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View Full Version : Timing of function execution?



swmr
02-08-2004, 09:25 PM
Would a function called from within another complete itself before the caller function continued to its next line?

This doesn't seem to be true with timeouts, but does with loops (& its hard to tell, otherwise, because of the speed).

In general, though, I'd like to know if this would be the case.

liorean
02-08-2004, 10:55 PM
No. Function calls are expressions. They get called from a context, execute, and return a value, as well as the execution, to their context. Even setInterval and setTimeout do thus, but they have a side effect...

Something to illustrate:
function a(){
var
x=b();
return 'a:'+d(x,c());
}

function b(){
return 'b';
}

function c(){
return 'c:'+b();
}

function d(a,b){
return 'd:'+a+','+b
}

a()

Okay, how will this execute?
00. global: -> a
01. a: -> b
02. b: < 'b'
03. a: x <- 'b'
04. a: -> c
05. c: -> b
06. b: < 'b'
07. c: 'c:' + 'b'
08. c: < 'c:b'
09. a: -> d 'b' 'c:b'
10. d: 'd:'+'b' + ',' + 'c:b'
11. d: < 'd:b,c:b'
12. a: 'a:' + 'd:b,c:b'
13. a: < 'a:d:b,c:b'
14. global: 'a:d:b,c:b'

Or, to say it another way:
JavaScript execution can in general always be simplified by a direct replacement of all expressions by their return value. Side effects are an exception.

swmr
02-08-2004, 11:20 PM
So, from that, I'll take it that they would both be executing at the same time.

Thanks.

Garadon
02-08-2004, 11:45 PM
setTimeOut more or less start a 2nd execution thread that then await its set time before running the 1st function.

swmr
02-09-2004, 12:54 AM
Thank you for the illustration.

Somehow, the whole 'return value' concept continues to evade my understanding -- but that's my fault. :D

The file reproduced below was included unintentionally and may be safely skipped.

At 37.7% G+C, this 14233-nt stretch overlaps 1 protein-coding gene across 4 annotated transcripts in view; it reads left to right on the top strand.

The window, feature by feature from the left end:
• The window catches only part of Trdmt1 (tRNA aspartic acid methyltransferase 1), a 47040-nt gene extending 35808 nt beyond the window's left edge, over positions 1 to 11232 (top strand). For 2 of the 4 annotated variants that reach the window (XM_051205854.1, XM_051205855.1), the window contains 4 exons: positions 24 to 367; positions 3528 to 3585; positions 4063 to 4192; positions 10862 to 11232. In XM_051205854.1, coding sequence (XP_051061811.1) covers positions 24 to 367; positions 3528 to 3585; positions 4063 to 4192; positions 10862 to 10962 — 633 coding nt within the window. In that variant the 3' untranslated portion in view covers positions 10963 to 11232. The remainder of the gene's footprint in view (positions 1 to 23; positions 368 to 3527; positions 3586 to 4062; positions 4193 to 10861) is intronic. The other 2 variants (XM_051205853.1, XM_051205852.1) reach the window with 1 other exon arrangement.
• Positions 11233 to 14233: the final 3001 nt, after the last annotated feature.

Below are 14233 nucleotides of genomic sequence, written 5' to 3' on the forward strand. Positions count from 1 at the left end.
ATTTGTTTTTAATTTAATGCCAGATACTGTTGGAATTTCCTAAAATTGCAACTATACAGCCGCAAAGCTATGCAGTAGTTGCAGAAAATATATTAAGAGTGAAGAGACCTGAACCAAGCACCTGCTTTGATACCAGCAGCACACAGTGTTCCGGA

liorean
02-09-2004, 01:19 AM
I think I can try to explain return values for you if you wish. Let me make an example using a bit of math:

Take the expression 1+2*3/4+5-6

Determine execution order from the operator precedence, and for the same precedence use left-to-right order:
(((1+((2*3)/4))+5)-6)

Now, replace each paranthesis with the result of the operation taken within:

1. (((1+((2*3)/4))+5)-6) => (((1+(6/4))+5)-6)
2. (((1+(6/4))+5)-6) => (((1+1.5)+5)-6)
3. (((1+1.5)+5)-6) => ((2.5+5)-6)
4. ((2.5+5)-6) => (7.5-6)
5. (7.5-6) => 1.5


The same thing goes for all kinds of expressions, including function calls. The operator precedence and order is calculated, and each expression is replaced by it's result. That result is called the return value.

swmr
02-09-2004, 03:08 AM
That explanation seems to have cleared it up for me.

Great Job! :thumbsup:

glenngv
02-09-2004, 03:42 AM
Exception for this is setTimeout/setInterval
Executing this code would display the "alert 2" first then "alert 1"


function display(){
alert('alert 1');
}
setTimeout("display()",10);
alert('alert 2');


setTimeout/setInterval do not halt the execution of any remaining scripts until the timeout has passed, it just schedules the expression or function for the specified time.

swmr
02-09-2004, 06:59 AM
That's good to know; thanks.

wac
05-10-2004, 10:21 PM
...
setTimeOut more or less start a 2nd execution thread that then await its set time before running the 1st function
...

Does this mean that multiple setTimeOuts create multiple threads or are they all handled by a single thread which simply picks the next one to time out and runs it? I'm asking because we're using pushlets to implement 'unsolicited' updates from the server to the browser and we're starting to see performance issues with many events. I'm wondering if this is a threading issue or not.



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